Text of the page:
Connecting Enterprise Applications to WebSphere Enterprise Service Bus
An IBM Redbooks publication
Published 20 September 2007, updated 12 February 2008
IBM Form #: SG24-7406-00
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Authors: Peter Swithinbank, Srinivas Bandaru, Graham Crooks, Andrew Ferrier, Jenny He, Raghunath Krishnaswamy, Vijay Mann, Muriel Viale
Service Oriented Architecture (SOA) promises a great leap forward in the re-use of applications by simplifying application composition. The technology that simplifies application composition is Service Component Architecture (SCA). SCA is an open component architecture for wiring services together to build composite applications.
WebSphere Enterprise Service Bus provides the on-ramp and off-ramp to incorporate many different applications and services into an SOA solution.
In this IBM Redbooks publication we introduce SCA and how it has evolved from earlier application integration architectures. We explain how WebSphere ESB connects applications and components to the service bus by using adapters and other types of SCA imports and exports.
Our main focus is helping you sort through the many choices that need to be made when deciding how to connect applications together to meet the requirements of a business scenario. We propose six different solution patterns, each with alternative implementations to choose from, to take on most integration scenarios. We also provide seven worked examples of some of the alternatives, which are fully described in the text, and are also available as working samples from the ITSO Redbooks Web site.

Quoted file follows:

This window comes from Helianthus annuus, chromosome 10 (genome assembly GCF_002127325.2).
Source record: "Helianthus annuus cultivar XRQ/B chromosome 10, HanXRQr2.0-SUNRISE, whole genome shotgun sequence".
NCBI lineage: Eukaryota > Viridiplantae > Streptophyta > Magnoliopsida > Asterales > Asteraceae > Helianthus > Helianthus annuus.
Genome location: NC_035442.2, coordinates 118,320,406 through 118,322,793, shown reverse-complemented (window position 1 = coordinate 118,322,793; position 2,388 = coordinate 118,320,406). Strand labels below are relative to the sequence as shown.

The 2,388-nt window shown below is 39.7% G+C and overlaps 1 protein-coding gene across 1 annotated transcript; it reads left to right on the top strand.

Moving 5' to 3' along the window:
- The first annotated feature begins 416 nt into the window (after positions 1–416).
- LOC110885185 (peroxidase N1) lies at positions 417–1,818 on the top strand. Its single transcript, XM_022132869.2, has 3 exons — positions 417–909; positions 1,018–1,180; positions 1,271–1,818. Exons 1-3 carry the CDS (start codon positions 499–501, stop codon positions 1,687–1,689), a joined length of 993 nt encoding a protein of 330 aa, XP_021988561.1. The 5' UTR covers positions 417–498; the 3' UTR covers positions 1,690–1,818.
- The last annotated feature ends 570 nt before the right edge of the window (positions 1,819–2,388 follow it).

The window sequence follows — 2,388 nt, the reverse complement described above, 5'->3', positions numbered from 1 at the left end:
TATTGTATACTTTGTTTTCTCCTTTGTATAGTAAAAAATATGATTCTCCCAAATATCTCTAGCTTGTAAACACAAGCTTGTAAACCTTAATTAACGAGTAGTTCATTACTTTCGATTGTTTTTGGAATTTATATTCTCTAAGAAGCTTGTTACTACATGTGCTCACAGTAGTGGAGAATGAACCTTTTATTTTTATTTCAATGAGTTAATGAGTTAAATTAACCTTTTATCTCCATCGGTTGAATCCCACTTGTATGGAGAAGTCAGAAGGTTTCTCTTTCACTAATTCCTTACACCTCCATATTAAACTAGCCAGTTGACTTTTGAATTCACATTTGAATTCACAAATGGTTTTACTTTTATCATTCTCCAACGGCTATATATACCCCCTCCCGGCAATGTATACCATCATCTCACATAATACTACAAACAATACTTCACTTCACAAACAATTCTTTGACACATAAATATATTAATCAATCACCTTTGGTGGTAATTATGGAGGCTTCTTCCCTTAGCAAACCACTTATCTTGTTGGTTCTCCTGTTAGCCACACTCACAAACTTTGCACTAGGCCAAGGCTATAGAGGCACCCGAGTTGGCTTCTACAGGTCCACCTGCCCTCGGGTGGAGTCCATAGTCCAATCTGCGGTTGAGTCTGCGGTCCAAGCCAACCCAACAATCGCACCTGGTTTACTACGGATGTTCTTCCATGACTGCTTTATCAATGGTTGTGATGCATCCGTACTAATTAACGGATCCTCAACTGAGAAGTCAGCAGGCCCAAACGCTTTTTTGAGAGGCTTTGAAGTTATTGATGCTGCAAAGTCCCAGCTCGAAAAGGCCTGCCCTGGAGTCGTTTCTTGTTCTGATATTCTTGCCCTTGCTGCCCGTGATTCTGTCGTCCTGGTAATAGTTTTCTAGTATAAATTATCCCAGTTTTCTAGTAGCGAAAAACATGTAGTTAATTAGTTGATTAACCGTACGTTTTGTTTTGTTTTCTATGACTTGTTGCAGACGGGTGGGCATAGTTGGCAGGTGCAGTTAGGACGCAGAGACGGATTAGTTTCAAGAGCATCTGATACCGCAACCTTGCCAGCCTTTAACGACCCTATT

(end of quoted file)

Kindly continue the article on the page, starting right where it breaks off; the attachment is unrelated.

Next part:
Table of contents
Part 1. Background
Chapter 1. Connecting enterprise applications
Chapter 2. Service Component Architecture
Chapter 3. Connecting to the WebSphere Enterprise Service Bus
Chapter 4. Adapters
Part 2. Scenarios and patterns
Chapter 5. Business scenarios
Chapter 6. Connection patterns
Part 3. Working examples
Chapter 7. Historical integration using WebSphere MQ
Chapter 8. Custom CICS integration using WebSphere MQ
Chapter 9. Code-free CICS integration using WebSphere MQ
Chapter 10. Custom application integration using JMS
Chapter 11. Event-driven integration using a JDBC adapter
Chapter 12. Lightweight Web client integration using http
Chapter 13. Lightweight Web service integration using http
Chapter 14. Summary
Appendix A. Additional material
Appendix B. Source listings
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